The prospect of elections in February have dramatically opened up and sharpened the contradictions inherent in Monti’s technocratic regime.
Support for its draconian cuts and repressive reforms by the two major parties had seen their fortunes decline significantly. Berlusconi’s PDL nearly disintegrated.
There was a wave of abstentionist contempt for the political class in general. The Five Star Movement, a radical anti-Monti, anti-party, anti-austerity populist force achieved significant breakthroughs in some northern cities and in Sicily.
By December the Five Star Movement was polling around 17%, which, if replicated in February, could mean 100-or-so seats and pose profound difficulties for the new government. The threat to stability has also come from the resurgence of Berlusconi. His revival and decision to once more run for office sprang, ironically, from an astonishing resurgence of the Democratic Party.
Its primary elections in November for party leader attracted nearly three million voters in the first round, with Pierluigi Bersani victorious in the second round run-off against Matteo Renzi, the Blairite Mayor of Florence, who finished with 40% of the vote. Berlusconi saw his chance, identifying Bersani — one of the many relics of the former Stalinist nomenclatura that still defines Democratic Party’s internal life and action — as proof of the ever-present “communist” threat.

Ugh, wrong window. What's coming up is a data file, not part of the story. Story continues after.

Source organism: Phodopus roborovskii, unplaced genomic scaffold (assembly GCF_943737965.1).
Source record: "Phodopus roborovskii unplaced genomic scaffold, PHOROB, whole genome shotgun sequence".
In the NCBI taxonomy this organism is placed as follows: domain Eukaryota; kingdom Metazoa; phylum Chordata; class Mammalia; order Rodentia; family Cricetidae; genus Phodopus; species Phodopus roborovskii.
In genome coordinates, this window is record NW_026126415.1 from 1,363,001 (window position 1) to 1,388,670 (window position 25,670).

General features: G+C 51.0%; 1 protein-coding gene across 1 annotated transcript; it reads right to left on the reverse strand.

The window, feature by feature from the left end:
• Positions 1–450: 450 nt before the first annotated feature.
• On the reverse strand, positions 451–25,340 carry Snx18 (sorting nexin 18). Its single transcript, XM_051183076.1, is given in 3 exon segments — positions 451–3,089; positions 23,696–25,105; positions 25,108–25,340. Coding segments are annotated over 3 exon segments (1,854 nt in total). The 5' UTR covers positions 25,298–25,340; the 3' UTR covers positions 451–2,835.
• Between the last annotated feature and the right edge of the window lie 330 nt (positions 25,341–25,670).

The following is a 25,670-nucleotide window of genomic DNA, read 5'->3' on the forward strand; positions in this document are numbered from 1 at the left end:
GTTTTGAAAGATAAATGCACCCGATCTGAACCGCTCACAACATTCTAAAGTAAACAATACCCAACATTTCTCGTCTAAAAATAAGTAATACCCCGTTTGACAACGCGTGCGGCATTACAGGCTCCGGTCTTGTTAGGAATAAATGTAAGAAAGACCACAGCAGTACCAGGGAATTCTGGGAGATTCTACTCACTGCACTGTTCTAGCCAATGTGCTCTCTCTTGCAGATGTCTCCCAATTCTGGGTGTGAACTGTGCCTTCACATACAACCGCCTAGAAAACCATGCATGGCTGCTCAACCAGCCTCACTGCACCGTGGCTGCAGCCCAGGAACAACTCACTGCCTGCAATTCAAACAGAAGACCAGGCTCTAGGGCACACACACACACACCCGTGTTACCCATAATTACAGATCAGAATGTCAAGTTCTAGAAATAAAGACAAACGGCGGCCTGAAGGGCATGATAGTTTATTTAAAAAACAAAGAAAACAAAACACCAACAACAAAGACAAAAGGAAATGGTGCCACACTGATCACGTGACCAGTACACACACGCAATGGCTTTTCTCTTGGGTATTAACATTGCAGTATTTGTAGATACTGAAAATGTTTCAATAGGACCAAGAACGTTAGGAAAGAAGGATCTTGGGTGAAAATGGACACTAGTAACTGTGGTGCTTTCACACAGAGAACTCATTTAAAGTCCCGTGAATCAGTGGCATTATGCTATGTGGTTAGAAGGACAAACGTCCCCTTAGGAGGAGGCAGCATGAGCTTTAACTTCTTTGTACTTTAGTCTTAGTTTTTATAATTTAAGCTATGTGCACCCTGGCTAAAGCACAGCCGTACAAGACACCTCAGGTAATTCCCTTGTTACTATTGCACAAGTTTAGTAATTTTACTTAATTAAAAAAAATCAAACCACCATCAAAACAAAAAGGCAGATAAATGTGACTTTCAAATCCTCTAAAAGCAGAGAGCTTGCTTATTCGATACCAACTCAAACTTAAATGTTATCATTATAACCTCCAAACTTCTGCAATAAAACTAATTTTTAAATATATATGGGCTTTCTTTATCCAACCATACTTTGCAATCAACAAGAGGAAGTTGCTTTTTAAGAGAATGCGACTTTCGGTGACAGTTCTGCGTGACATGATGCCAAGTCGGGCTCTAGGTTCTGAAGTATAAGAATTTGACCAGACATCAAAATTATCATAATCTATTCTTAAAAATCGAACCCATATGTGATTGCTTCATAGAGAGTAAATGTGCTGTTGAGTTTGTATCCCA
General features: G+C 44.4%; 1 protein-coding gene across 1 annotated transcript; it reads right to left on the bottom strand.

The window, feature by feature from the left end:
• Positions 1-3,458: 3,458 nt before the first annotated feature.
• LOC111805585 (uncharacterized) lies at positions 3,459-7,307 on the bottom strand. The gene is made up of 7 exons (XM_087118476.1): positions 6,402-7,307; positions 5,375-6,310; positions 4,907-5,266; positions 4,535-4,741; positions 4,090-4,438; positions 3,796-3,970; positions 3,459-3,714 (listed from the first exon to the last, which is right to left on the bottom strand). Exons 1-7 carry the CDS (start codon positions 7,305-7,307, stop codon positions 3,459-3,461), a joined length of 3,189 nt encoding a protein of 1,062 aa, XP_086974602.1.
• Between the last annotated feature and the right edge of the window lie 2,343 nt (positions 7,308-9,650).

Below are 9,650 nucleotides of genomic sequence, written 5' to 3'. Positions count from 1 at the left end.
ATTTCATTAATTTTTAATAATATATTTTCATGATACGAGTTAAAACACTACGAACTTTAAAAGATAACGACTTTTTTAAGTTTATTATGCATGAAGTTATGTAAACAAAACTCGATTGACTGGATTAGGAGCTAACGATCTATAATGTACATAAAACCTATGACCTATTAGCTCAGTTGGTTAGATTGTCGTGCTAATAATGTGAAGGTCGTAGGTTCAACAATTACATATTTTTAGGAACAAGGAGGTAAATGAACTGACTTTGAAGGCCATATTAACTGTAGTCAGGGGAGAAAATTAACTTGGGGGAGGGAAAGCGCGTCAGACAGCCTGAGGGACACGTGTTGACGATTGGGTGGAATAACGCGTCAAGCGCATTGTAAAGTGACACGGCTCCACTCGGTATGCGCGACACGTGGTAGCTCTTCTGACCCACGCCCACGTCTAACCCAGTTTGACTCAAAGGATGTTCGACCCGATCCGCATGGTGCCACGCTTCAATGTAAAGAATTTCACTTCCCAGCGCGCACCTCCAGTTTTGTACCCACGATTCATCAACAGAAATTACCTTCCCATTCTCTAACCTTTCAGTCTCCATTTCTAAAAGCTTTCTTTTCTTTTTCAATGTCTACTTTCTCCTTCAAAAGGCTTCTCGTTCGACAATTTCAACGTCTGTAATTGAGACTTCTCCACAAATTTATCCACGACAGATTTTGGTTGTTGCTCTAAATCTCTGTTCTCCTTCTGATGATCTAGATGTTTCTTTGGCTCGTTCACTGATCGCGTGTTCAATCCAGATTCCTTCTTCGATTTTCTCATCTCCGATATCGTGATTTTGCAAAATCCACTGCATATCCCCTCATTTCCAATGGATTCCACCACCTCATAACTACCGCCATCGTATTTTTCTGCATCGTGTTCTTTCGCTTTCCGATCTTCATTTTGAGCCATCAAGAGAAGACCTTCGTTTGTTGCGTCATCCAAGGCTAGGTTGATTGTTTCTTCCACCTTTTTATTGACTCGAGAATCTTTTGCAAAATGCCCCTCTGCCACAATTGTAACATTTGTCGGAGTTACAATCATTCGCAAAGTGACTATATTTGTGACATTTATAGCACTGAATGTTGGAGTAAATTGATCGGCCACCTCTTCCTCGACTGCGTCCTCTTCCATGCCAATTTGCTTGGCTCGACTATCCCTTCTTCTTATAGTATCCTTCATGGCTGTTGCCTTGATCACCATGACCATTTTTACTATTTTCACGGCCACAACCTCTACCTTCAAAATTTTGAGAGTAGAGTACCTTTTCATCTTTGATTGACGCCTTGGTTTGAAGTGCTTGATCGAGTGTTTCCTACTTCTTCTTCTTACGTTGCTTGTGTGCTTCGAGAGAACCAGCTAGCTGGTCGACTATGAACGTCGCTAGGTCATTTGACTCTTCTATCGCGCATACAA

In the febrile, increasingly poisonous, atmosphere of desperation and illusions of a pre-election period, Berlusconi cannot be discounted.
It is mainly against this possibility that Monti decided to mount a challenge. Monti’s “programme” is a cautious, vague reiteration of his determination to continue with the “painful but necessary reforms to modernise and guaranteed long term prosperity for all”, a prospect he indicated was just around the corner. Apart from the standard pieties of ensuring the protection of the weak, everyone playing their part etc., he laughably declared that notions of “left” and “right” were obsolete.
A victory for the centre-left is about the best the ruling classes can hope for, side by side with a strong showing by Monti’s outfit, especially in the Senate where the play of regional weightings dominate the outcome. Despite its bovine loyalty to Monti from the very beginning, and its leaders’ proven willingness in the past to ditch all and every promise to its electorate once in office, the centre-left faces problems.
The anger of millions against the scale and depth of what has been inflicted on every working family — in income terms alone, a €2,000 loss! — has so far proved impotent against the calculated and studied cynicism of all the main trade union leaders, including those of FIOM, the radical metalworkers’ outfit of CGIL.
The bureaucrats have largely been able to ensure the social peace fundamental to the fortunes of the reformist electoral perspectives of the Democratic Party leaders.
This peace is the vital ingredient of the reformist leaders’ current appeal and relevance to bourgeois rule. Of the three million who voted in the first round of the Democratic primary, 35% were for Renzi, a right-wing “moderniser”. That 10% more voted for the man who has been instrumental in the present débâcle, now offering them vague pieties and empty platitudes framed within a rock-hard commitment to the fundamentals of the “fiscal compact”, describes a grim picture indeed.
It may be evidence that considerable sections of the masses have accepted defeat. February’s result and what follows will give the verdict.